Dysfunction, dysfunction, dysfunction.
We live in a dysfunctional world filled with dysfunctional people.
At some level all of us have issues or psychological “woundedness” that can hinder us from being effective team players. Perhaps, our wound is a result of a traumatic childhood event, a dilemma or an act of rejection. In an ideal world all wounds heal. Ideally, the process of healing frees us once again to function as biology and nature intended. Without going into the details of human biology, many factors work together within and without our tissues to bring about healing and a return to normal. In the same way, many factors working in concert are needed for psychological wounds to heal.
The right conditions are just not always present. It doesn’t take a great level of discerning to recognize the wounds that will and the wounds that won’t heal. Some wounds are deep and may never heal. Others can with proper self-directed or professional intervention heal.
We can all identify some stage in our lives where we just never got the stuff we needed to thrive. We became wounded and then, according to Choice Theory, chose a purposeful coping strategy. We behave in a way that is purposeful, in that it helps us to cope. At times, our purposeful coping strategy is ineffective if not down right antisocial when played out in a team setting.
The playing field of past issues or “woundedness” is our emotions. The purpose of the article is not to suggest the invidious strategy of sucking it up and moving on. Yet, moving on is important. I won’t even suggest, what I would consider the more simplistic if not callous admonition masquerading as a solution, of checking ones emotions at the door.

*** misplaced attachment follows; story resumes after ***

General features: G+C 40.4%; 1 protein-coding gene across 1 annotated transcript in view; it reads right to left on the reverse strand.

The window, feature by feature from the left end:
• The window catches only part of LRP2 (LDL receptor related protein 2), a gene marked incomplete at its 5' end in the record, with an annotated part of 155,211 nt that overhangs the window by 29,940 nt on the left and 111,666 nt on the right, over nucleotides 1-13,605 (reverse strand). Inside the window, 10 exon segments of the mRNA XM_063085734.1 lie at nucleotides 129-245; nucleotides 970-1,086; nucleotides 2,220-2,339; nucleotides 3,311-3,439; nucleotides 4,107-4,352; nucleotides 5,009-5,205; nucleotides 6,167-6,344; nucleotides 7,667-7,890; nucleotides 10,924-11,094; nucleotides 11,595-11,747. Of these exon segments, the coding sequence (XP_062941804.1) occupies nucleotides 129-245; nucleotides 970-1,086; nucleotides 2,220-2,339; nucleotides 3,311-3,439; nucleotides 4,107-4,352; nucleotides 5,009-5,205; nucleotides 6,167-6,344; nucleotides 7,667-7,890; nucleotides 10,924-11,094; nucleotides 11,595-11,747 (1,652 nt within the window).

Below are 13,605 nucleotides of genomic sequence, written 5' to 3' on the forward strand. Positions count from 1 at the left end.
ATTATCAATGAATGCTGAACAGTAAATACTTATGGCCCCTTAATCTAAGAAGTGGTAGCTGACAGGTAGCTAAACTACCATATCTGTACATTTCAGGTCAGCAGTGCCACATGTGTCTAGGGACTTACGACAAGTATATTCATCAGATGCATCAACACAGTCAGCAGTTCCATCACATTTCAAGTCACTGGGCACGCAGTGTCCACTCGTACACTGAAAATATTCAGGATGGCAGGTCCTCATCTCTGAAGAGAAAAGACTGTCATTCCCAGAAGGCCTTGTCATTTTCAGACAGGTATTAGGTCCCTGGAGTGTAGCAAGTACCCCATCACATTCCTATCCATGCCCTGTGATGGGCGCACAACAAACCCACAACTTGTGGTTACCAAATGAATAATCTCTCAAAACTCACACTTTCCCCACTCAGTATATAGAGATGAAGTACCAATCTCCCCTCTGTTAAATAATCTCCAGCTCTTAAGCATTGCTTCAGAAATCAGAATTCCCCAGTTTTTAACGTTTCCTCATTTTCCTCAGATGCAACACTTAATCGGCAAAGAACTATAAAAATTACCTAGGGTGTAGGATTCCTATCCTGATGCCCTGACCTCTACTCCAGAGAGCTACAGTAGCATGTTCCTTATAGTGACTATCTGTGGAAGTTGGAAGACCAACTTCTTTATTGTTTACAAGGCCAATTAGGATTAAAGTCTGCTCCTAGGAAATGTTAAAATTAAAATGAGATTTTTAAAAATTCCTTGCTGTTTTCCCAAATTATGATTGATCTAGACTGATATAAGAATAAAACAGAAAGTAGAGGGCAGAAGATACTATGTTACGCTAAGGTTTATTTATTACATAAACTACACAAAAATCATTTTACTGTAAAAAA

Sure, the emotional drubbing our wounds create can lead us to be instigators of some real serious drama in the workplace. Drama that might give credence to pursuing simplistic admonitions about checking trolls at the front door. Yet, avoiding drama is best done through a more thoughtful, systematic approach. Debra Madel, in her book Your Boss is not Your Mother, suggest ideas for preventing your issues form creating drama in the workplace as follows:
- Befriend your issues, wounds – don’t deny, ignore, bury, or block them – strive to show compassion to self.
- Identify and acknowledge how your issues can make a mess of your professional life – what is my contribution to the drama in my workplace?
- Acknowledge that it’s unrealistic to expect workplace relationships to be your mother – People in your workplace can’t make up for what you didn’t get. Moreover, you may be projecting thoughts and reactions from past, older experiences on new ones.
- Relationships should support and not stifle your professional and personal growth and advancement – set boundaries with people you work with; boundaries that make clear what is toxic to you.
- Disengage from power struggles – learn how to get your point across without controling others.
- Know when to stay in a job and when to quit – a crazy environment will infect even the most balanced personalities over time.
- Take a balanced approach to your work persona: be light-hearted and playful while simultaneously maintaining professionalism. Strife not to take yourself too seriously.
My recommendation. Pick one of the above ideas and work it in the New Year.